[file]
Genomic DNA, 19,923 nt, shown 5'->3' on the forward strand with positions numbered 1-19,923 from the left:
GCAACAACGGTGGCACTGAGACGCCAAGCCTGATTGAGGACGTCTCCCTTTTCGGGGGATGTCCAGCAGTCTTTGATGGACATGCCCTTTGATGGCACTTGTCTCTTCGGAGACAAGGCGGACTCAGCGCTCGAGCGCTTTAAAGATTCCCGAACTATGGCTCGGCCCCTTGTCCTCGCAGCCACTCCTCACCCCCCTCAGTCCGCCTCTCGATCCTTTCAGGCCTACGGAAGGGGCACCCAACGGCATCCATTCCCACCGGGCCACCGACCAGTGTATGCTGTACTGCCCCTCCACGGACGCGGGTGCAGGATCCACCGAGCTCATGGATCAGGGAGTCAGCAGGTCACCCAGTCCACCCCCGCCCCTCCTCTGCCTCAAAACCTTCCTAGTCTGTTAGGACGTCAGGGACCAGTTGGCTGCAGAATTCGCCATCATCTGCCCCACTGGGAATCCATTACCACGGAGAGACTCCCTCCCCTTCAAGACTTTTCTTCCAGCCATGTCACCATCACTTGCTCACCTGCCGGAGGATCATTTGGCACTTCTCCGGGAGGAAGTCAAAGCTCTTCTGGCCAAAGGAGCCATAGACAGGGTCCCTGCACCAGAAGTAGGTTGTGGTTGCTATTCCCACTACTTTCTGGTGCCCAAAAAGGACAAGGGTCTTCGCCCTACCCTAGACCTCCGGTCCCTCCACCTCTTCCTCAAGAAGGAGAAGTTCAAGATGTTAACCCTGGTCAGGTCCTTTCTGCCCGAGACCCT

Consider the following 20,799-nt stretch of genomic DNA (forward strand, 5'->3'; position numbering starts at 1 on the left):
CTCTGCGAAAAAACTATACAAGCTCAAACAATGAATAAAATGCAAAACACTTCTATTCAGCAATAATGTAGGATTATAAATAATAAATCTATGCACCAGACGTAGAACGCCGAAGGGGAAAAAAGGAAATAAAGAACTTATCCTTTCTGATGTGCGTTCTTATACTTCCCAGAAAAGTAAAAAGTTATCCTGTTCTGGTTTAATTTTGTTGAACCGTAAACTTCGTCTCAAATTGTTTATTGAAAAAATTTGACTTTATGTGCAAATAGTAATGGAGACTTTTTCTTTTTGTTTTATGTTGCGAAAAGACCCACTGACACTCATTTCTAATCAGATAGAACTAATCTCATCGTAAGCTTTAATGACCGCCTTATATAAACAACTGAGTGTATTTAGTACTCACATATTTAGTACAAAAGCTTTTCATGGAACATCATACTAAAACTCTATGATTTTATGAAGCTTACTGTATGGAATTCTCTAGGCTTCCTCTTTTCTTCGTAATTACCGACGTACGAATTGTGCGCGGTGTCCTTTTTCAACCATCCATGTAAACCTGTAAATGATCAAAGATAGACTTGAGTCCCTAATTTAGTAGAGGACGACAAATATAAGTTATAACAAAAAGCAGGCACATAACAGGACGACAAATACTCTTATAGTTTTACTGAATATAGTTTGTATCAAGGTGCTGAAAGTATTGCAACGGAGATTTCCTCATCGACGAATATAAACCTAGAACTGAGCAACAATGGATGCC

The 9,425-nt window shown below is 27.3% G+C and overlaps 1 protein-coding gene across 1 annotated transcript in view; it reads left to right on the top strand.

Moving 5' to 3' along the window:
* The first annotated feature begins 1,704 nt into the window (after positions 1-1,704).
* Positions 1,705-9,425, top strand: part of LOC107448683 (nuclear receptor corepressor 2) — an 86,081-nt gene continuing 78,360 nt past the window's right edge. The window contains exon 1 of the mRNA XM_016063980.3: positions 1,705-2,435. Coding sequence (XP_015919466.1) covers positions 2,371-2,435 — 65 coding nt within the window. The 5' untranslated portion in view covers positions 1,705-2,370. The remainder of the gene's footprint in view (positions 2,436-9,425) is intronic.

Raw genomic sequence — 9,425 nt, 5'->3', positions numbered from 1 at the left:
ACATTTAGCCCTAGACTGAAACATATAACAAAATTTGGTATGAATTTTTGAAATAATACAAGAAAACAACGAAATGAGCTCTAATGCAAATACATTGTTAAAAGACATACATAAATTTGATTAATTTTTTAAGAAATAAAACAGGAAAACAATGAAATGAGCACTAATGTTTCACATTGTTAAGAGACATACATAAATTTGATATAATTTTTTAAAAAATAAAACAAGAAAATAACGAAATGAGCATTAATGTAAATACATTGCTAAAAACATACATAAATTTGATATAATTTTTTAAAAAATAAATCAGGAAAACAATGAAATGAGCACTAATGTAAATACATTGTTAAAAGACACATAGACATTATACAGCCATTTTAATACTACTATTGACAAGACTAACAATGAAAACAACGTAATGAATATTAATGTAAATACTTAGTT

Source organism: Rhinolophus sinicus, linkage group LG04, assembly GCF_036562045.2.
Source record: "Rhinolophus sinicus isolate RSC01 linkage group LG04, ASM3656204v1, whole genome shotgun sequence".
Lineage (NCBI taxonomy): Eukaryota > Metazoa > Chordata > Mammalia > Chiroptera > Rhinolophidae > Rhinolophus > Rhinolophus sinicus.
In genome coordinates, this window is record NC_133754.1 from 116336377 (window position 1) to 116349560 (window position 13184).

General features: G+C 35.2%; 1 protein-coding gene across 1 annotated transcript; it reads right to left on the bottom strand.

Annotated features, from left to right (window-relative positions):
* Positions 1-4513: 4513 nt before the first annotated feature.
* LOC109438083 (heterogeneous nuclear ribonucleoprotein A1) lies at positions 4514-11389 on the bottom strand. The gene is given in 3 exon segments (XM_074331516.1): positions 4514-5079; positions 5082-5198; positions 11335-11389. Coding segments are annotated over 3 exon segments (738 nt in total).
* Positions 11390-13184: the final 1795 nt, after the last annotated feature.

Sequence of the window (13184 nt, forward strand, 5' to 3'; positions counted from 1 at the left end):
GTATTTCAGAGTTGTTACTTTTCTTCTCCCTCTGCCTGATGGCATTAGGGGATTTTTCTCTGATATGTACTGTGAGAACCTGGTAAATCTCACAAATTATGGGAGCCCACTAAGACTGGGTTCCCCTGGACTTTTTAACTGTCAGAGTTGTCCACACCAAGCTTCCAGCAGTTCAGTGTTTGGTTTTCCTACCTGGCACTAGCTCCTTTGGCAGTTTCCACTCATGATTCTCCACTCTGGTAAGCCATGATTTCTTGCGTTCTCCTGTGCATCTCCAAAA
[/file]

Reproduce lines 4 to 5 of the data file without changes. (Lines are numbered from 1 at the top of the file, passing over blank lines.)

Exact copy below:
CTCTGCGAAAAAACTATACAAGCTCAAACAATGAATAAAATGCAAAACACTTCTATTCAGCAATAATGTAGGATTATAAATAATAAATCTATGCACCAGACGTAGAACGCCGAAGGGGAAAAAAGGAAATAAAGAACTTATCCTTTCTGATGTGCGTTCTTATACTTCCCAGAAAAGTAAAAAGTTATCCTGTTCTGGTTTAATTTTGTTGAACCGTAAACTTCGTCTCAAATTGTTTATTGAAAAAATTTGACTTTATGTGCAAATAGTAATGGAGACTTTTTCTTTTTGTTTTATGTTGCGAAAAGACCCACTGACACTCATTTCTAATCAGATAGAACTAATCTCATCGTAAGCTTTAATGACCGCCTTATATAAACAACTGAGTGTATTTAGTACTCACATATTTAGTACAAAAGCTTTTCATGGAACATCATACTAAAACTCTATGATTTTATGAAGCTTACTGTATGGAATTCTCTAGGCTTCCTCTTTTCTTCGTAATTACCGACGTACGAATTGTGCGCGGTGTCCTTTTTCAACCATCCATGTAAACCTGTAAATGATCAAAGATAGACTTGAGTCCCTAATTTAGTAGAGGACGACAAATATAAGTTATAACAAAAAGCAGGCACATAACAGGACGACAAATACTCTTATAGTTTTACTGAATATAGTTTGTATCAAGGTGCTGAAAGTATTGCAACGGAGATTTCCTCATCGACGAATATAAACCTAGAACTGAGCAACAATGGATGCC

The 9,425-nt window shown below is 27.3% G+C and overlaps 1 protein-coding gene across 1 annotated transcript in view; it reads left to right on the top strand.